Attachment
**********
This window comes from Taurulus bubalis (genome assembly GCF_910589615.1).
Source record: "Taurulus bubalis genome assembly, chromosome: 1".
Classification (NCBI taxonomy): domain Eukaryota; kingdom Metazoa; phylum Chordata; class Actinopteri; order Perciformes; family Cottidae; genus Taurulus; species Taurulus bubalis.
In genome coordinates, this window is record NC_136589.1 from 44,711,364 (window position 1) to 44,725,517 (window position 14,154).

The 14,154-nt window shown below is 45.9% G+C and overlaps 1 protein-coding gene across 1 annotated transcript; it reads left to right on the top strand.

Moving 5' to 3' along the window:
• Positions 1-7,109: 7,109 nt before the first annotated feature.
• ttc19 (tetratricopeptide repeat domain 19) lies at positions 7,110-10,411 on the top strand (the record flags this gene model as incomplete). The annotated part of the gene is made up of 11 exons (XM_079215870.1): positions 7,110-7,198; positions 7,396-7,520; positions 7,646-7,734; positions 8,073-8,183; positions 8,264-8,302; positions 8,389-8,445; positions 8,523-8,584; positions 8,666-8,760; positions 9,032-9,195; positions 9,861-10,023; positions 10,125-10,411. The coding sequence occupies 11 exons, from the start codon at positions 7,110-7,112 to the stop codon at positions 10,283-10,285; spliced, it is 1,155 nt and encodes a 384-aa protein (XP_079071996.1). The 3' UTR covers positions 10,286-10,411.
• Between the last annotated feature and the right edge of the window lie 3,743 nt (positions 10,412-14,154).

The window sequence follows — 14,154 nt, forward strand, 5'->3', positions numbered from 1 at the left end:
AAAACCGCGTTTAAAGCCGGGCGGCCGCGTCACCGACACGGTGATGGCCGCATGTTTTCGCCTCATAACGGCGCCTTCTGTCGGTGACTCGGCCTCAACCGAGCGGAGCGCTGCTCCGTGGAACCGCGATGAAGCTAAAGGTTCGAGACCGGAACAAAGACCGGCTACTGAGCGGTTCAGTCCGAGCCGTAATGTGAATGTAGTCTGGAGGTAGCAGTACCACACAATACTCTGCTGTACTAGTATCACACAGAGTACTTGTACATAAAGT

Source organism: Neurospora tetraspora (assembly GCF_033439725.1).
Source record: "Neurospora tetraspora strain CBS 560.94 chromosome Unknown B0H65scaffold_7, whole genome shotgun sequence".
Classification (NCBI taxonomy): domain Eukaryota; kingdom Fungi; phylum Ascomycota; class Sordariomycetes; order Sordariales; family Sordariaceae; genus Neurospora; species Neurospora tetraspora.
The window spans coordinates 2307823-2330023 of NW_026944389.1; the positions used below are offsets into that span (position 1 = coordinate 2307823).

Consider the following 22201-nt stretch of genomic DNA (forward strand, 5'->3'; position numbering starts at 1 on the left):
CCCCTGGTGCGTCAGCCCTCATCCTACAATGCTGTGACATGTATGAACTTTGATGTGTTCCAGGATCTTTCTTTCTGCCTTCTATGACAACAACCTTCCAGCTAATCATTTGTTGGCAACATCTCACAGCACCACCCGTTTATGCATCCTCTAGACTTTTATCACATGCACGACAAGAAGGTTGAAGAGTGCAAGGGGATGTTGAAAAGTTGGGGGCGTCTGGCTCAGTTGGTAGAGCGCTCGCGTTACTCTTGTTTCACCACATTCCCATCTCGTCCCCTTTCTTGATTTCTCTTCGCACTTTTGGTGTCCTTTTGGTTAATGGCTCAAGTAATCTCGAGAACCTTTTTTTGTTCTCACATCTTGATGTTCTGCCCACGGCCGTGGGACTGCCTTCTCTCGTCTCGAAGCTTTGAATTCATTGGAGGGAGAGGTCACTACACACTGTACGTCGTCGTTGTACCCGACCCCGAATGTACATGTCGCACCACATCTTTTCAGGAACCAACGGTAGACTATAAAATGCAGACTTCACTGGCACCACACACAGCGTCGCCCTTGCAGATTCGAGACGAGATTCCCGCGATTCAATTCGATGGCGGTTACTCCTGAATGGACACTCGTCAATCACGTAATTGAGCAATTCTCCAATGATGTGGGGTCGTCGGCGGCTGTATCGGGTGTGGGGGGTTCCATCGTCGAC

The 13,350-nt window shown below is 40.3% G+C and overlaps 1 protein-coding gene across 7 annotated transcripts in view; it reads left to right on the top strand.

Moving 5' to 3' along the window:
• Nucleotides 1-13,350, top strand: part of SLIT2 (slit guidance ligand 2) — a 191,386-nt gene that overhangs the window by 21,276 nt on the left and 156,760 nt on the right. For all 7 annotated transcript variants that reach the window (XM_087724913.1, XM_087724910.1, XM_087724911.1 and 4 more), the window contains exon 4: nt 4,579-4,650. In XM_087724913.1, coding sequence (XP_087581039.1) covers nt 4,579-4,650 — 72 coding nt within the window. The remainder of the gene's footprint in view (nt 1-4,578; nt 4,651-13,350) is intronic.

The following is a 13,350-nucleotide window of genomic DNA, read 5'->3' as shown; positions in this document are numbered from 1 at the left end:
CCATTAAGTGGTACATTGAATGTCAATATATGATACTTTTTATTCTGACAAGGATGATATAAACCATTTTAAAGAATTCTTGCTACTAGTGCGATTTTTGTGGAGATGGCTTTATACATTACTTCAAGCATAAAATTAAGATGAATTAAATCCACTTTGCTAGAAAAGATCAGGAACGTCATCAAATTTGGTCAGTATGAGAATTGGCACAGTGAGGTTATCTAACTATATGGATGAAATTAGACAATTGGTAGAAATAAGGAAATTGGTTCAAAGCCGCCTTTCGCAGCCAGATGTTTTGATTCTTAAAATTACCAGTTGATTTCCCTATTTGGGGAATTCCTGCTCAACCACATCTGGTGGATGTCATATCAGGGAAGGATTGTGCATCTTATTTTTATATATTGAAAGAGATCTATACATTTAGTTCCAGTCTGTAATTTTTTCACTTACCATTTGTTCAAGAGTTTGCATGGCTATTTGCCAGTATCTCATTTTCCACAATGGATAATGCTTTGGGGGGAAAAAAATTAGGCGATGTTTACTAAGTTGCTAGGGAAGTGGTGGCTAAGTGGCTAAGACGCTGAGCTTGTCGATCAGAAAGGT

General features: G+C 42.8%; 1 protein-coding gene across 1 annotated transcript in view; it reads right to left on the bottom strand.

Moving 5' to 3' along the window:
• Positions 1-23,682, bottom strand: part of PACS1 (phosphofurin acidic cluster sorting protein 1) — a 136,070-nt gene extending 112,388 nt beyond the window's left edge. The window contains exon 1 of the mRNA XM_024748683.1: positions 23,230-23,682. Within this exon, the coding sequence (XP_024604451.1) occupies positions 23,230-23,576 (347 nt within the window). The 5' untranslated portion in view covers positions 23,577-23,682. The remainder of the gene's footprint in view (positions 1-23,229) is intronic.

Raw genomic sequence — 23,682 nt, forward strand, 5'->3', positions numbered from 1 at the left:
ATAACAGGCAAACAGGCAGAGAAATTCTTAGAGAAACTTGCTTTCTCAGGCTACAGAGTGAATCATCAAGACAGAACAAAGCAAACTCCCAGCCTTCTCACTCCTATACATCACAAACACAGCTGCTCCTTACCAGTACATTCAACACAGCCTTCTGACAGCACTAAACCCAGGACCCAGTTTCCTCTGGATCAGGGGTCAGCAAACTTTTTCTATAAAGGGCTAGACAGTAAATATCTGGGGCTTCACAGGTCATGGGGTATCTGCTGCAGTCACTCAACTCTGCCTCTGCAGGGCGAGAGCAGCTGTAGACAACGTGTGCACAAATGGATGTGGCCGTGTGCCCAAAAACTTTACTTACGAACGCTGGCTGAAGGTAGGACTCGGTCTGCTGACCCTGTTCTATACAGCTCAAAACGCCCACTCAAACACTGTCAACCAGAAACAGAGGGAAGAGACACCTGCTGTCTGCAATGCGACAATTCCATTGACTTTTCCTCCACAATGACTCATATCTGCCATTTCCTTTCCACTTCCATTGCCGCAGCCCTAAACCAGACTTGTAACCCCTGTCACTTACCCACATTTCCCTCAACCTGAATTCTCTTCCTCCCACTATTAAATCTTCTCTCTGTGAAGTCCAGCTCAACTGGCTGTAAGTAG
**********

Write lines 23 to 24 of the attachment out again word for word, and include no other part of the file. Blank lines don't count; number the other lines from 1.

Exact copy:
General features: G+C 42.8%; 1 protein-coding gene across 1 annotated transcript in view; it reads right to left on the bottom strand.

Moving 5' to 3' along the window: